Namibia have shown flashes of being worthy of Division One Associate status. Despite finishing last out of eight teams in the 2015-17 WCL Championship, one of their three wins came against second-placed Scotland in Edinburgh. On that day, Christi Viljoen's presence was immense in a cameo return during the Otago offseason. With Viljoen named in their 14-man squad, Namibia have every chance to contend for the top four.
Oman (1st place at 2018 WCL Division Three)
Arguably the team with the most topsy-turvy ride at last year's Division Two in Windhoek was Oman. Blown out on a damp wicket on the opening day by Canada, they came back the next day to hand Nepal their only loss of the round-robin stage. They had Namibia 65 for 7 chasing 166 before letting them off the hook. In a de facto semi-final against UAE on day four of the round-robin stage, they needed less than three per over with seven wickets in hand chasing 159 before the chase went pear-shaped, sparked by a needless run-out. They were relegated after ending 2-3, yet they easily could have gone 4-1 and qualified for Zimbabwe alongside Nepal.
Chastened by some of the harsh lessons from that experience, they went undefeated on home soil in November to earn a trip back to Namibia. More impressive have been some of their recent results against the current top-class of Associates. After being wiped out for 24 in a record mauling by Scotland in February, they produced a stunning turnaround 24 hours later to win by 93 runs, before a spirited chase that ended with a 15-run loss in the series decider.
Those results against Scotland came without arguably their two best batsmen, captain Zeeshan Maqsood and Aqib Ilyas who both sat out injured. With them, they chased 252 to beat UAE by two wickets at the start of April and were in position to win again with 36 needed off 11 overs before a late stumble in a 14-run loss. Their batting depth has increased dramatically in recent years and with a pace battery spearheaded by Bilal Khan, the joint-leading wicket-taker with Lamichhane in Windhoek last year, Oman are poised to take a top-four spot.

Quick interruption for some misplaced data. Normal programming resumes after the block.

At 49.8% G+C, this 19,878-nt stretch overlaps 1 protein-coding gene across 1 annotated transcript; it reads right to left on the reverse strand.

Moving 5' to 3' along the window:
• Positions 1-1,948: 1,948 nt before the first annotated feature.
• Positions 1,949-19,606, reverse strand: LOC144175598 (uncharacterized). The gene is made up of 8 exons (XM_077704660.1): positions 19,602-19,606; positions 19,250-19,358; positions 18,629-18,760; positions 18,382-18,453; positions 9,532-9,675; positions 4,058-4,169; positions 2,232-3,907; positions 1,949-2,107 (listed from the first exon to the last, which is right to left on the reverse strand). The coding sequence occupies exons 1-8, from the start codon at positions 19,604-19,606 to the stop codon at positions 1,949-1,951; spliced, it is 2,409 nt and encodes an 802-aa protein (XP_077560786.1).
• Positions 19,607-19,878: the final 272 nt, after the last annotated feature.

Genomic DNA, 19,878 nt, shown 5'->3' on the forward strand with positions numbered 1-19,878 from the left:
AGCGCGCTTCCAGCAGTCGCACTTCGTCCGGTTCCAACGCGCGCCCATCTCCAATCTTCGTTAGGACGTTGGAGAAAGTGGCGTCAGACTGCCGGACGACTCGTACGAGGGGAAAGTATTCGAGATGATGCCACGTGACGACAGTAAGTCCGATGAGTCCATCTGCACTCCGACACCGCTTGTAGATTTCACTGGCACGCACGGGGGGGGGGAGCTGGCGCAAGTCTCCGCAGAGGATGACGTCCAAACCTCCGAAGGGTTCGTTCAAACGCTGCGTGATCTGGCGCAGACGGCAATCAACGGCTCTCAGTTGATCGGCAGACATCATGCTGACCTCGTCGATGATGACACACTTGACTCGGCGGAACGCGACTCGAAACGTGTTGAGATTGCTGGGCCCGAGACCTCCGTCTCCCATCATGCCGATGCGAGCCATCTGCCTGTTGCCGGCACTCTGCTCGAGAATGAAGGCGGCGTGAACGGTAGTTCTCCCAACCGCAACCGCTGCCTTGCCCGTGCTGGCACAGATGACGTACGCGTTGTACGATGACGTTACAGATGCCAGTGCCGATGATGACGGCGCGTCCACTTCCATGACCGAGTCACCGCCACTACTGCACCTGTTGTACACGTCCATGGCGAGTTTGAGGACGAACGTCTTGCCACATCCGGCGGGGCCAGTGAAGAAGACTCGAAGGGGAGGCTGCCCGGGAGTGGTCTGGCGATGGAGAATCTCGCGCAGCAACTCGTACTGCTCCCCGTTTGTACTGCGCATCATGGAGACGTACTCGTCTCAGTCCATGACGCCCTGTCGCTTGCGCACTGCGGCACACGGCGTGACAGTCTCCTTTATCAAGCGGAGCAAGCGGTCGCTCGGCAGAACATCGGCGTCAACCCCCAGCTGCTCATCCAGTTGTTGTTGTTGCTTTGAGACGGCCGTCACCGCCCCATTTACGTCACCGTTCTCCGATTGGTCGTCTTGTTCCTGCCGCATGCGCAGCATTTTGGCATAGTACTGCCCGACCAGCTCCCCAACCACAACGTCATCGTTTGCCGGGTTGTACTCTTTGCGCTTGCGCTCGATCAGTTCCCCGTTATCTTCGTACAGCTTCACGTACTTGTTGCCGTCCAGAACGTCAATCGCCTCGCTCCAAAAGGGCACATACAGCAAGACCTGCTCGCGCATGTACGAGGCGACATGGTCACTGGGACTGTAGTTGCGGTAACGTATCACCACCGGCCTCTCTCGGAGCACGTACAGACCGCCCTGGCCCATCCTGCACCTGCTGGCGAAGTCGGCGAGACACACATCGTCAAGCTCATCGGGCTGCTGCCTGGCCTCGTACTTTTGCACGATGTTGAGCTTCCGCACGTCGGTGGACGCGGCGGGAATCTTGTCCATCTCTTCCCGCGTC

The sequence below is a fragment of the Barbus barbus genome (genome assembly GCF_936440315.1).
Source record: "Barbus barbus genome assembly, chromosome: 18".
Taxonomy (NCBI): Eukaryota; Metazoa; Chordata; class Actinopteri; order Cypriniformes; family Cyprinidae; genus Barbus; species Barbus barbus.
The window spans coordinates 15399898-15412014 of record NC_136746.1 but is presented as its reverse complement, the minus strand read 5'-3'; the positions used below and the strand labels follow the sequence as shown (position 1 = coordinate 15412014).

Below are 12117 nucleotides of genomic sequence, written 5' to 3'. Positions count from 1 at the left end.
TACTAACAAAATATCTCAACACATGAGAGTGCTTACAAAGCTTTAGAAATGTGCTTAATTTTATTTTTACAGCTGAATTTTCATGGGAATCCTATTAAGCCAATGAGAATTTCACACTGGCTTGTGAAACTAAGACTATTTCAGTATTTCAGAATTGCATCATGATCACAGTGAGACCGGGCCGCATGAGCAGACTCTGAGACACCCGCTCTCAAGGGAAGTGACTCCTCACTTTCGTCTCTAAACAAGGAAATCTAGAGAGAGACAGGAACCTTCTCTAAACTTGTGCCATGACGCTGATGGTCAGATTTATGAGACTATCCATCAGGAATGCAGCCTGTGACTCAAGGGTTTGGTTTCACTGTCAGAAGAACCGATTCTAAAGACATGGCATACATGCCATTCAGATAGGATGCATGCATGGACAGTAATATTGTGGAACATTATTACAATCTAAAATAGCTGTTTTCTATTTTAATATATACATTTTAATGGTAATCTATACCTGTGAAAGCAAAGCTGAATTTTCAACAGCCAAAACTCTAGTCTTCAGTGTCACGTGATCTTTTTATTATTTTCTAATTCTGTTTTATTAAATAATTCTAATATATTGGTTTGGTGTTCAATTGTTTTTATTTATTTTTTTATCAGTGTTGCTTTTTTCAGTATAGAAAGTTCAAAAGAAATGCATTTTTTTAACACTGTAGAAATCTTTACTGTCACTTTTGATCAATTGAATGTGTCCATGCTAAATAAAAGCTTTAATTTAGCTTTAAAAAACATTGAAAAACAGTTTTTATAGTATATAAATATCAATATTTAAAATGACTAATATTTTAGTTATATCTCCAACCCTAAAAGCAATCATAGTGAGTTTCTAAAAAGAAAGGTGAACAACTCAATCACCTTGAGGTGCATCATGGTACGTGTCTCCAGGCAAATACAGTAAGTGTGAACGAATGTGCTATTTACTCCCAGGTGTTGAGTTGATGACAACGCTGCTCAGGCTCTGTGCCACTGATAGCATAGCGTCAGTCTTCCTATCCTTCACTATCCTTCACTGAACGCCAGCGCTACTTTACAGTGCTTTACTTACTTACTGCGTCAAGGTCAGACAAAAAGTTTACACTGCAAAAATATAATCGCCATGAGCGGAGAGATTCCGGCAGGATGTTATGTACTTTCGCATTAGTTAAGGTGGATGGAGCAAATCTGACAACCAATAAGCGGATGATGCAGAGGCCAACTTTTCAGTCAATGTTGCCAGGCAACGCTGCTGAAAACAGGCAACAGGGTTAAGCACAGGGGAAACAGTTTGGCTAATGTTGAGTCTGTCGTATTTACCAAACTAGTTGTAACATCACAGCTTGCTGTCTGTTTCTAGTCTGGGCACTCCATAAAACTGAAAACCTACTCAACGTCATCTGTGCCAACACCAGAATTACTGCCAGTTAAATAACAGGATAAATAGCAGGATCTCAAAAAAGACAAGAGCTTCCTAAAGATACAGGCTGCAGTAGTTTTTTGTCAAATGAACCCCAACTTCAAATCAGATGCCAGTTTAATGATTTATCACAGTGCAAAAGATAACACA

USA (Runner-up at 2018 WCL Division Three)
On their fifth attempt, USA finally got over the Division Three hump in Oman. Last month's tour of the UAE showed that despite entering Namibia as the lowest-ranked team in the event, USA have transformed into a well-oiled machine to earn a tag as one of the tournament favorites. A comfortable six-wicket win over a Lancashire side that featured the England duo of Keaton Jennings and Haseeb Hameed was followed by wins in two of three one-dayers over the UAE senior side, that too in dominant fashion by five wickets and nine wickets.
Perhaps the most salient point about the first two victories in that run were that they were achieved without Trinbago Knight Riders spearhead Ali Khan, who sat out with back spasms. A spicy 3 for 29 in the final encounter played a major role in USA only having to chase 143 in the series clincher against a country with ODI status for the last five years.
USA's batting, which was historically brittle in high-pressure situations, suddenly turned rock-solid in Oman with the middle-order addition of Aaron Jones and Hayden Walsh Jr. Factor in Xavier Marshall's sizzling re-entry to the top of the order in the UAE, where he was the leading scorer on tour, along with Steven Taylor's dynamic all-round assets and it's hard to imagine USA leaving Namibia without ODI status under their belt.